Guest speakers at the event also included representatives of Sens. Steve Daines and Jon Tester, Congressman Ryan Zinke, Glacier National Park Superintendent, and a member of Daughters of the American Revolution. 

“I know the road to get here was long and hard, but I promise you it’s well worth the wait,” said Tester’s Regional Director Caitlin Avey, delivering a statement on the senator’s behalf. “Immigrants like my grandparents, who settled here in Montana over a century ago, helped build America and make it what it is today. I’m grateful to welcome you into our family.”

Nicholson said having multiple speakers at a naturalization ceremony representing high-level political offices is unique.

“Part of the fun of holding a ceremony in a beautiful, noteworthy location like Glacier is that we get a lot of interest and people wanting to join,” Nicholson said. “So, it’s really special that we have so many speakers for this ceremony. It’s not always the norm.”

Winston Taylor, field representative for Daines, emphasized that the new citizens now have a responsibility to serve the nation.

“The strength of the United States has always come from its willingness to open its arms to people from all corners,” Taylor said, delivering a message from Daines. “As you begin your journey as American citizens, I encourage you to always be active and informed, exercise your right to vote, be involved in your community and be confident in your ability to achieve anything you set your mind to.”

Aba Mae said that she will be exercising these civic duties, especially during the next presidential election. 

“I’m going to celebrate with my family and friends,” Aba Mae said. “I would love to vote and do my part as a citizen for next year’s election. I’m definitely going to get involved.”

Iris Aba Mae from the Philippines is pictured after becoming a U.S. citizen at a naturalization ceremony in Glacier National Park in Apgar on Sept. 29, 2023. Hunter D’Antuono | Flathead Beacon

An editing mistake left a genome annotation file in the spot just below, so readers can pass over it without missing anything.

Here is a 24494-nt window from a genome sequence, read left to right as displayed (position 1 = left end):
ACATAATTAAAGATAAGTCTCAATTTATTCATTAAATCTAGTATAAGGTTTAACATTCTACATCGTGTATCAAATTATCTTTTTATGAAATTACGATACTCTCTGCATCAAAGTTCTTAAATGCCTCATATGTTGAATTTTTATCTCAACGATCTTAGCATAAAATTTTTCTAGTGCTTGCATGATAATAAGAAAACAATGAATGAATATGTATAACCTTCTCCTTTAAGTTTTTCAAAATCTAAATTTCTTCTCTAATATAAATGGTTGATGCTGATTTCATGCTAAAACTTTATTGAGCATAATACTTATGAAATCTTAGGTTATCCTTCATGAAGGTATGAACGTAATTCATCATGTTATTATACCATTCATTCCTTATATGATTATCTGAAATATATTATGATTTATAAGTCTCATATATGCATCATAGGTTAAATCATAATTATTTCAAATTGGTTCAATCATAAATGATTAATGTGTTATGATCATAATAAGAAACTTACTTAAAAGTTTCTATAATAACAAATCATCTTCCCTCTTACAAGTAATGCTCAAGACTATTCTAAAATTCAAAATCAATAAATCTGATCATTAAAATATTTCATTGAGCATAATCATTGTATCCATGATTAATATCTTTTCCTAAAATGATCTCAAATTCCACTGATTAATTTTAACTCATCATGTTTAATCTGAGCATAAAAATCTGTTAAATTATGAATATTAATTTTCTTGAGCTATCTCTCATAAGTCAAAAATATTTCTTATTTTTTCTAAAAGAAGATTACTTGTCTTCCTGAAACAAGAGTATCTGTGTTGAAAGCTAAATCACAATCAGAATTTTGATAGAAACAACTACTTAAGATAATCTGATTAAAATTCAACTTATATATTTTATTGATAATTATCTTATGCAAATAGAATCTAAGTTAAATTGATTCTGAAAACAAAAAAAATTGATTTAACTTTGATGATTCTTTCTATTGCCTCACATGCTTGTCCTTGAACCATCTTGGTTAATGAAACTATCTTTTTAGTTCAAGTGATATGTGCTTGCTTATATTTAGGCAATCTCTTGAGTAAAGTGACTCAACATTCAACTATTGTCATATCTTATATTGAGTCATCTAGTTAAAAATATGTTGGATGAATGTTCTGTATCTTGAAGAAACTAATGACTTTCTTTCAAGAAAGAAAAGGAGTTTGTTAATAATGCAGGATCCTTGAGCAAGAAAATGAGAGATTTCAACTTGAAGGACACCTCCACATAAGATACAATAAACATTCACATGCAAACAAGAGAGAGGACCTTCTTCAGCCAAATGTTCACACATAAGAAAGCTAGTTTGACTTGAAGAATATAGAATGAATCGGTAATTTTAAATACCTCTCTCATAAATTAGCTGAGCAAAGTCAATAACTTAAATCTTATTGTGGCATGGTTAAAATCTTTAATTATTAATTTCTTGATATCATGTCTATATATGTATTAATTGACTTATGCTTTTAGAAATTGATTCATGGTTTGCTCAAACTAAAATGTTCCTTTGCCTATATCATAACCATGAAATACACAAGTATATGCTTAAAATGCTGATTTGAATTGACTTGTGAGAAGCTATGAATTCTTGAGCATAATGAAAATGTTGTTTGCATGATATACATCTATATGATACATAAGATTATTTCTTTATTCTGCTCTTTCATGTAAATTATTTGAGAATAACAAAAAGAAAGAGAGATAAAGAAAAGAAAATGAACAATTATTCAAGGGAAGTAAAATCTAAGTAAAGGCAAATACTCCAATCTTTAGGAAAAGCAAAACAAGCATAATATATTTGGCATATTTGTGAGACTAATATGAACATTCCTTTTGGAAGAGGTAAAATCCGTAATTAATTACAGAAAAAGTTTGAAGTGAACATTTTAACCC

Everyone participating in or attending the ceremony received free entry into Glacier for the day. Glacier Public Information Officer Gina Icenoggle said that in addition to highlighting their beauty, hosting these ceremonies also benefits National Parks. The new citizens can now vote, serve on juries, apply for federal jobs, and run for elected office. Icenoggle hopes that they will use these powers to protect National Park Service units.

“We consider places like Glacier National Park very special and important to preserve for future generations,” Icenoggle said. “That includes now these people’s future generations and their future enjoyment of those parks as American citizens.”

Daly added that he hopes that the event will inspire the new citizens to be unafraid to assume an active role in shaping the nation’s future in all areas.

“America’s greatness does not lie in his past,” Daly said, addressing the new citizens. “It doesn’t lie in its buildings, it doesn’t lie in its cities, or even its natural beauty, such as the breathtaking landscape around us here at Glacier National Park. America’s true greatness lies in each and every one of its citizens. It’s you who must keep the American Dream alive, it is you who must ensure that Lady Liberty’s torch burns brightly for all those that follow you.”

For those looking to learn more about process of becoming a citizen, USCIS encourages them to look at uscis.gov/citizenship.

Joe Hauserman from Germany is pictured after becoming a U.S. citizen at a naturalization ceremony in Glacier National Park in Apgar on Sept. 29, 2023. Hunter D’Antuono | Flathead Beacon
Andrea Nunez from Costa Rica is pictured after becoming a U.S. citizen at a naturalization ceremony in Glacier National Park in Apgar on Sept. 29, 2023. Hunter D’Antuono | Flathead Beacon